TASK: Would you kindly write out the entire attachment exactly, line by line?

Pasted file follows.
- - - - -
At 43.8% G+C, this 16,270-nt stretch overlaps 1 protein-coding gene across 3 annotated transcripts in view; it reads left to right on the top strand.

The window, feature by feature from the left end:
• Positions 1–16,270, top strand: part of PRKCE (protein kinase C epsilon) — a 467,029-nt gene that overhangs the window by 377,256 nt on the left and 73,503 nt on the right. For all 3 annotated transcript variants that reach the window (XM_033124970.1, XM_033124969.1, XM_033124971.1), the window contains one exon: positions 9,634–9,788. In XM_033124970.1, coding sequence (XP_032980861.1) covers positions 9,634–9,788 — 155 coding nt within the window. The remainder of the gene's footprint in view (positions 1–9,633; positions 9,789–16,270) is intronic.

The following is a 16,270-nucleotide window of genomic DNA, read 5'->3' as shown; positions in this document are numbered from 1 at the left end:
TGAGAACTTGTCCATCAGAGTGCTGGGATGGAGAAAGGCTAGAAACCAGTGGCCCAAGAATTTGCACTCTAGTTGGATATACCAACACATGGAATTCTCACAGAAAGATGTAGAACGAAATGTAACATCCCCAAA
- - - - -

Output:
At 43.8% G+C, this 16,270-nt stretch overlaps 1 protein-coding gene across 3 annotated transcripts in view; it reads left to right on the top strand.

The window, feature by feature from the left end:
• Positions 1–16,270, top strand: part of PRKCE (protein kinase C epsilon) — a 467,029-nt gene that overhangs the window by 377,256 nt on the left and 73,503 nt on the right. For all 3 annotated transcript variants that reach the window (XM_033124970.1, XM_033124969.1, XM_033124971.1), the window contains one exon: positions 9,634–9,788. In XM_033124970.1, coding sequence (XP_032980861.1) covers positions 9,634–9,788 — 155 coding nt within the window. The remainder of the gene's footprint in view (positions 1–9,633; positions 9,789–16,270) is intronic.

The following is a 16,270-nucleotide window of genomic DNA, read 5'->3' as shown; positions in this document are numbered from 1 at the left end:
TGAGAACTTGTCCATCAGAGTGCTGGGATGGAGAAAGGCTAGAAACCAGTGGCCCAAGAATTTGCACTCTAGTTGGATATACCAACACATGGAATTCTCACAGAAAGATGTAGAACGAAATGTAACATCCCCAAA